Firewalla Policy Based Routing (PBR) is a powerful feature that allows you to manage where your networking traffic goes. When PBR is integrated with VPN and Multi-WAN features, can give you a very powerful set of tools to fully control your network traffic.
Learn more on Firewalla Policy Based Routing.
In this article, we will show how to selectively route your traffic to:
- Setting up a Third Party VPN in Firewalla Client
- Example 1: Route Video Streaming Traffic to Third-party VPN on All Devices
- Example 2: Route all Traffic for all Devices to Hide Your Location Using a Third-party VPN service for privacy
- Example 3: Route all Traffic to VPN, Except my Banking to Third-party VPN
Example 4: Route work-related traffic over VPN and personal traffic to your WAN interface.
Example 5: VPN to VPN: From outside home, VPN home (VPN Server), and then Route all Traffic to VPN client (3rd party VPN).
- Example 6: Route video conferencing over a better performing WAN and less critical traffic over another
- Example 7: Route Hulu on Apple TV through WAN 1 because Hulu will block IP changes
- Example 8: Route IoT devices that don’t handle Multi-WAN well
Firewalla's VPN Client feature connects any device—or even your entire local network on to a VPN just as a VPN client on say a laptop, connects a device to a VPN service.
VPNs can be used in a variety of ways to protect your privacy and improve security. Below are some common scenarios customers use with our products. We thought these might inspire you.
All Firewalla products support VPN Client for OpenVPN and Blue Plus, Purple, and Gold support both OpenVPN and WireGuard. There are a lot of commercial VPN options on the market, so the examples below should get any compatible VPN up and running.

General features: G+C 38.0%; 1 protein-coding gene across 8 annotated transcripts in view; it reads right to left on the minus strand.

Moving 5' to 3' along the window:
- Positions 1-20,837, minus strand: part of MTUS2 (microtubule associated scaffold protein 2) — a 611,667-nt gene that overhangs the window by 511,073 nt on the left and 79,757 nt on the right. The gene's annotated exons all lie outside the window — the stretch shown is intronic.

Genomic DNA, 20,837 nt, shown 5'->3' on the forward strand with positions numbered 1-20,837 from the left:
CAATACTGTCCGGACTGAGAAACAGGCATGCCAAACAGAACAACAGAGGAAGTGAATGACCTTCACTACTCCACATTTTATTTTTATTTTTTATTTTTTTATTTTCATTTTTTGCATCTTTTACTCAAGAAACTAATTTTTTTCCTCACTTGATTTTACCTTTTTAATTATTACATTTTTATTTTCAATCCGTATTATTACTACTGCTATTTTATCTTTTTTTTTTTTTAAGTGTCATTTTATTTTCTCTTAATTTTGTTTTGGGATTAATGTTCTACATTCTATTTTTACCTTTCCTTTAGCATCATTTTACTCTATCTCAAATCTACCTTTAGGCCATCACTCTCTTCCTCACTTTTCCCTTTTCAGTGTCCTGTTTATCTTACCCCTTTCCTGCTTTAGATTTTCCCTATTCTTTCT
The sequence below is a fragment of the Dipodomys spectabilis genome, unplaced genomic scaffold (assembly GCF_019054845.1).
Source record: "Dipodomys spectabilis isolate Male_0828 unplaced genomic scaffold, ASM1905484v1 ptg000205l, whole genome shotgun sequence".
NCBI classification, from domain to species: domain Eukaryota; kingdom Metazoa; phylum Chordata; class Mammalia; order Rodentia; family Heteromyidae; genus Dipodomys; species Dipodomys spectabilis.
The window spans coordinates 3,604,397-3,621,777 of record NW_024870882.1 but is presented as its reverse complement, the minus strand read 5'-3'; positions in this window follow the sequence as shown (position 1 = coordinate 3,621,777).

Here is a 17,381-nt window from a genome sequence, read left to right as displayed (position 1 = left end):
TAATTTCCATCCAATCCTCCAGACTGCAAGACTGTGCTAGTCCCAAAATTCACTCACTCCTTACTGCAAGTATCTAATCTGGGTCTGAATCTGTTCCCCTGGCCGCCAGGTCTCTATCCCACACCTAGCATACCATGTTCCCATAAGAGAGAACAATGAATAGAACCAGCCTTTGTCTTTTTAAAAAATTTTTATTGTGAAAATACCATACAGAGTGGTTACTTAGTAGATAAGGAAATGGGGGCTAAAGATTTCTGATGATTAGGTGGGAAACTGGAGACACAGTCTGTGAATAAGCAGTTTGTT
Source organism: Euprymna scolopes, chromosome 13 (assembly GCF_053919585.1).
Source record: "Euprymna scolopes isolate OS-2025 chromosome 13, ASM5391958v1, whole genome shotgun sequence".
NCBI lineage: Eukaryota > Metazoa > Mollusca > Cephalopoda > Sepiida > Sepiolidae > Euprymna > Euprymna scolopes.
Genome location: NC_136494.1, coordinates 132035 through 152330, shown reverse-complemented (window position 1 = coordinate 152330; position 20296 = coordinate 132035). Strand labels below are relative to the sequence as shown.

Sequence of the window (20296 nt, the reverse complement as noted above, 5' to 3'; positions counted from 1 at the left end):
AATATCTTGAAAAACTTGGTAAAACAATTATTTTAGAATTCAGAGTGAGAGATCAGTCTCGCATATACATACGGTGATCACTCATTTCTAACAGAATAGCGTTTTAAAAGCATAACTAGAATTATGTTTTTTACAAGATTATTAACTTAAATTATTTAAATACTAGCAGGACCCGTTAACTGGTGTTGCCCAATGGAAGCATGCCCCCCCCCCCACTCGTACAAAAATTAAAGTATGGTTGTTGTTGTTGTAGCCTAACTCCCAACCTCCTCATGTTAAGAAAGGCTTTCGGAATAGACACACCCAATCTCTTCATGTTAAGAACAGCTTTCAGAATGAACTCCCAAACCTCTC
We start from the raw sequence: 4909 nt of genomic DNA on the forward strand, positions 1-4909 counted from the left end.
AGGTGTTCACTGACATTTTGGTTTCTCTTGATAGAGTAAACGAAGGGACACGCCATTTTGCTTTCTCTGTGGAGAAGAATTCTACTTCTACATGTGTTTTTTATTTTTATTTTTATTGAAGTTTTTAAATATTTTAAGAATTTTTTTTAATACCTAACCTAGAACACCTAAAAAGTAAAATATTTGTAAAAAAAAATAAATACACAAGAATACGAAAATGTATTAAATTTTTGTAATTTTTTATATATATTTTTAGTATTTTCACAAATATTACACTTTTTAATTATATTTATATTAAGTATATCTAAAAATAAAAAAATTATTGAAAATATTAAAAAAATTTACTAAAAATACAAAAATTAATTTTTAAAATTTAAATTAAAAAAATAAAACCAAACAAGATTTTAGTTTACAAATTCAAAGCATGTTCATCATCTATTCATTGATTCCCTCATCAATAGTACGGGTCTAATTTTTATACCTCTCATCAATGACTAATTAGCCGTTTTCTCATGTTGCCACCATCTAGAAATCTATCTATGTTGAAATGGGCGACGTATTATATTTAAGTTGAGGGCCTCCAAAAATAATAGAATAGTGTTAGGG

In the examples below, we will demonstrate how to create a VPN Client and route different traffic through VPN.
Setting up a Third-Party VPN in Firewalla Client
The first step for all the following examples is to set up a third-party VPN in the Firewalla VPN Client. VPN Client will carry VPN-protected traffic from your network to your VPN provider as opposed to VPN Server which allows you to securely access resources on your local network when you are away.
Let's get the VPN Client configuration out of the way.
- Go to VPN Client in the Firewalla App, choose 3rd-Party VPN, choose OpenVPN or WireGuard.
- Sign in to your chosen VPN provider and follow their directions to download the VPN configuration or Profile. Usually, you will pick the location of the VPN server you want to access.
- Import the VPN Profile to Firewalla. Some VPN providers will let you use a QR code to import.; others will have you import a file. See VPN Client for details about importing the VPN profile if you have any issues.
- Once imported, open the profile and turn it on. You may also apply it to whichever device(s) or device Group(s) you like. We will cover this in detail in the examples below.
To Test a VPN connection
Note to test VPN a connection you can go to a service that reports your external IP address. There are many such services but https://ipinfo.io/ is very detailed, or just google, "what is my IP address?".
Do this before you attempt to set up any of the examples below from a device that you will use to test so you can compare it after you complete one of the example scenarios to see if it is working as expected.
- if you just want to send all traffic from a network or device through a third-party VPN, you do not need to use the route feature, please see https://help.firewalla.com/hc/en-us/articles/360023379953-VPN-Client.
- VPN + Route feature will help you to selectively (fine grain) route different types of traffic.
Now continue with any of the examples below to affect any scenario that you like.
Example 1: Route Video Streaming Traffic to Third-party VPN on All Devices
In this example, we are going to route all video streaming traffic from all devices, through a VPN with the assistance of Policy Based Routing.
- Edit your VPN client. In this case, leave the Apply To blank.
- Launch Routes and add a new Route.
- Pick a Category and choose from Target List, Domain, IP Address, IP Range, Remote Port, Region, Internet, Gaming, Social, or Video.